3 questions Service members should ask before transitioning to the civilian workforce
By Jessica Ruttenber “And then I hit transition, and then it was retirement. I kept asking myself, what do you wanna do, what do you wanna do and then I switched it to Who Do You Want to Be?” RET Navy SEAL Dan Luna According to the Department of Veterans Affairs approximately 200,000 men and…
Finding My Horizon: falling through the cracks of the military mental health care system.
“Never did I dream that my last fight in the military would be fighting for myself.”
Trimming the talent; can changes to current facial hair polices help the Air Force with diversity and talent management challenges?
Roughly 45% of African American service members and 3% of Caucasian service members are affected by pseudofolliculitis barbai (PFB), PFB “is a common inflammatory condition of the face and neck caused by shaving in predisposed individuals who have naturally curly hair.”
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- 3 questions Service members should ask before transitioning to the civilian workforce
- Finding My Horizon: falling through the cracks of the military mental health care system.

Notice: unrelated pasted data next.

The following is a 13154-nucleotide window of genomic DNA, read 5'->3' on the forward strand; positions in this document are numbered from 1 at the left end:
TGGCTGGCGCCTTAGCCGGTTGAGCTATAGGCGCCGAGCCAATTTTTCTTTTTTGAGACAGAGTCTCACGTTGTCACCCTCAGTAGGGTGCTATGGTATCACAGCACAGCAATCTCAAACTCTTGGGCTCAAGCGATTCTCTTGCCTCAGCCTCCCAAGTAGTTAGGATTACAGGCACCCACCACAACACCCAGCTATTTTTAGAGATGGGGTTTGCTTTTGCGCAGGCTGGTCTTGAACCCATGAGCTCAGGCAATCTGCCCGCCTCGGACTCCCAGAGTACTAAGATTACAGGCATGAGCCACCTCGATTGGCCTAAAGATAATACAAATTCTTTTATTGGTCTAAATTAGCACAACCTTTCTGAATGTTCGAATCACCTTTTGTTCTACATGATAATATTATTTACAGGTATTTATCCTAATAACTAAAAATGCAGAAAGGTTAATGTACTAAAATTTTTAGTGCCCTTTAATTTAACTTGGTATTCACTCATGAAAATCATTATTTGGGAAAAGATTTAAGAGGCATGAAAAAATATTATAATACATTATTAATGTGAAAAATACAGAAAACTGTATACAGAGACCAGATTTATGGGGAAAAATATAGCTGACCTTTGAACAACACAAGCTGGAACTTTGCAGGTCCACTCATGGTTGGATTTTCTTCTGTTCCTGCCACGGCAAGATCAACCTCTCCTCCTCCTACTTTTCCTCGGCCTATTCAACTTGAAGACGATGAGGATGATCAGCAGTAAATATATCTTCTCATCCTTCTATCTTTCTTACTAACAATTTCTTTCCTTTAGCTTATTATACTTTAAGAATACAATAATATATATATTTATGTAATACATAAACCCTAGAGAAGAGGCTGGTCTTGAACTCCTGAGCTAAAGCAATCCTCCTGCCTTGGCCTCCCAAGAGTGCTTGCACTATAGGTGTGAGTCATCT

- Trimming the talent; can changes to current facial hair polices help the Air Force with diversity and talent management challenges?
- “Activate your Family Care Plan”: how the pandemic setback military members with children, especially women.
- Fighting Pregnancy Discrimination in 2022: why the Air Force does not allow pregnant aircrew to make decisions about their bodies.
3 thoughts on “Hidden Barriers”
Just a note to say “Great job!” for this site. I was a LTJG in the Navy in 1969 and, even though I was married, I was discharged when my pregnancy was discovered. My husband stayed on in the Navy and eventually retired. I decided to use my benefits for graduate school, after being discharged, and found out that I could not claim my daughter, or my husband, as dependents, even though a man could always claim his wife and children as dependents, whether or not they were dependent on him. Years later that was rectified, and we filed and got back allowances.
The story going around then (don’t know for sure if it was true) was that a CDR in the Navy was discharged when her pregnancy was discovered, even though she planned to, and did, release the baby for adoption. The baby’s father, of course, continued with his Navy career with no problem.
I’m very glad that this has all been rectified but am not surprised that much discrimination remains. I went on and taught high school for almost 40 years and had a union to protect me. Keep fighting, sisters!
This site is blocked on DoD network computers.
I’m so excited to find another military mom-blogger!